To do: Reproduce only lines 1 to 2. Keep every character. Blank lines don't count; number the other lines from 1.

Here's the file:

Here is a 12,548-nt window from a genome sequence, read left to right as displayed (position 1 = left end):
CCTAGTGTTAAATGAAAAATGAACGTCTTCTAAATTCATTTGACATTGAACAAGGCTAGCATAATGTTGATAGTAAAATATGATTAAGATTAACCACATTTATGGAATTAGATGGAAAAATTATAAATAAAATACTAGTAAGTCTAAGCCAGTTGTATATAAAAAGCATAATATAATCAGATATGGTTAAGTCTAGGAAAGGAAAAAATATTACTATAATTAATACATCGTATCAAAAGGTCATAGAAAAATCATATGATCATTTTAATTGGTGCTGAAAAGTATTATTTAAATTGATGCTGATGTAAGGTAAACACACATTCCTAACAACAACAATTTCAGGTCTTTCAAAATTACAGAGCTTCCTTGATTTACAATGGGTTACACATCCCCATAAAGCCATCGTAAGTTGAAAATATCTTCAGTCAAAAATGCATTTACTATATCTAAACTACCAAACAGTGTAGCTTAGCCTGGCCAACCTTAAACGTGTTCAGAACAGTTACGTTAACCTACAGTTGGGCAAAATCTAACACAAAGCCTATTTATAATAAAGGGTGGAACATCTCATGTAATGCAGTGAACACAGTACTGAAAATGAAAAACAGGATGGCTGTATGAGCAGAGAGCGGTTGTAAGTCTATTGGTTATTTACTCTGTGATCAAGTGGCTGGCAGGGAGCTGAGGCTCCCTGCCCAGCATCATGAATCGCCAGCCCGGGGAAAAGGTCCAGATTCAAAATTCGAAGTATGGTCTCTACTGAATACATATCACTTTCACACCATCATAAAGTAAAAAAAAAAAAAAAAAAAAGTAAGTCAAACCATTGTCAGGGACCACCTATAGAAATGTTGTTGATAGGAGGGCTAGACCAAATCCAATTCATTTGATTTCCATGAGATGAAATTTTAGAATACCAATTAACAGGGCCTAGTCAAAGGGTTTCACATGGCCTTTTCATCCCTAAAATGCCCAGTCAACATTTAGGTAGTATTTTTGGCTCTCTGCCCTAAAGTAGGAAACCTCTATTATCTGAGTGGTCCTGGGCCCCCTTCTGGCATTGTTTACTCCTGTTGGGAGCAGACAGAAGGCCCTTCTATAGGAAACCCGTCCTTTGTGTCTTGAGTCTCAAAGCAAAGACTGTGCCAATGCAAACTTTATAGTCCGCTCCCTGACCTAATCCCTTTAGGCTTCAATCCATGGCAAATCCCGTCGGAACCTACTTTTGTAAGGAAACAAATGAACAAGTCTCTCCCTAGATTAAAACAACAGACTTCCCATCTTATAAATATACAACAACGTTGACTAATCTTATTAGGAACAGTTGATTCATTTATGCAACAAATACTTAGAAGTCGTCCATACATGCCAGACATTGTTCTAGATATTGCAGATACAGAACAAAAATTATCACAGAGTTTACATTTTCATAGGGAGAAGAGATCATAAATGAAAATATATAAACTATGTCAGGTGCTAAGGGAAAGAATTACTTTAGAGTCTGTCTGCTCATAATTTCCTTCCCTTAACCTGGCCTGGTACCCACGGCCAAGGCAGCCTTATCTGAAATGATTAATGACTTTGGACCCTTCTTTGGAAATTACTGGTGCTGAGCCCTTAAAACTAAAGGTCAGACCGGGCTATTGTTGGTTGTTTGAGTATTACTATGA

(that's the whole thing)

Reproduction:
Here is a 12,548-nt window from a genome sequence, read left to right as displayed (position 1 = left end):
CCTAGTGTTAAATGAAAAATGAACGTCTTCTAAATTCATTTGACATTGAACAAGGCTAGCATAATGTTGATAGTAAAATATGATTAAGATTAACCACATTTATGGAATTAGATGGAAAAATTATAAATAAAATACTAGTAAGTCTAAGCCAGTTGTATATAAAAAGCATAATATAATCAGATATGGTTAAGTCTAGGAAAGGAAAAAATATTACTATAATTAATACATCGTATCAAAAGGTCATAGAAAAATCATATGATCATTTTAATTGGTGCTGAAAAGTATTATTTAAATTGATGCTGATGTAAGGTAAACACACATTCCTAACAACAACAATTTCAGGTCTTTCAAAATTACAGAGCTTCCTTGATTTACAATGGGTTACACATCCCCATAAAGCCATCGTAAGTTGAAAATATCTTCAGTCAAAAATGCATTTACTATATCTAAACTACCAAACAGTGTAGCTTAGCCTGGCCAACCTTAAACGTGTTCAGAACAGTTACGTTAACCTACAGTTGGGCAAAATCTAACACAAAGCCTATTTATAATAAAGGGTGGAACATCTCATGTAATGCAGTGAACACAGTACTGAAAATGAAAAACAGGATGGCTGTATGAGCAGAGAGCGGTTGTAAGTCTATTGGTTATTTACTCTGTGATCAAGTGGCTGGCAGGGAGCTGAGGCTCCCTGCCCAGCATCATGAATCGCCAGCCCGGGGAAAAGGTCCAGATTCAAAATTCGAAGTATGGTCTCTACTGAATACATATCACTTTCACACCATCATAAAGTAAAAAAAAAAAAAAAAAAAAGTAAGTCAAACCATTGTCAGGGACCACCTATAGAAATGTTGTTGATAGGAGGGCTAGACCAAATCCAATTCATTTGATTTCCATGAGATGAAATTTTAGAATACCAATTAACAGGGCCTAGTCAAAGGGTTTCACATGGCCTTTTCATCCCTAAAATGCCCAGTCAACATTTAGGTAGTATTTTTGGCTCTCTGCCCTAAAGTAGGAAACCTCTATTATCTGAGTGGTCCTGGGCCCCCTTCTGGCATTGTTTACTCCTGTTGGGAGCAGACAGAAGGCCCTTCTATAGGAAACCCGTCCTTTGTGTCTTGAGTCTCAAAGCAAAGACTGTGCCAATGCAAACTTTATAGTCCGCTCCCTGACCTAATCCCTTTAGGCTTCAATCCATGGCAAATCCCGTCGGAACCTACTTTTGTAAGGAAACAAATGAACAAGTCTCTCCCTAGATTAAAACAACAGACTTCCCATCTTATAAATATACAACAACGTTGACTAATCTTATTAGGAACAGTTGATTCATTTATGCAACAAATACTTAGAAGTCGTCCATACATGCCAGACATTGTTCTAGATATTGCAGATACAGAACAAAAATTATCACAGAGTTTACATTTTCATAGGGAGAAGAGATCATAAATGAAAATATATAAACTATGTCAGGTGCTAAGGGAAAGAATTACTTTAGAGTCTGTCTGCTCATAATTTCCTTCCCTTAACCTGGCCTGGTACCCACGGCCAAGGCAGCCTTATCTGAAATGATTAATGACTTTGGACCCTTCTTTGGAAATTACTGGTGCTGAGCCCTTAAAACTAAAGGTCAGACCGGGCTATTGTTGGTTGTTTGAGTATTACTATGA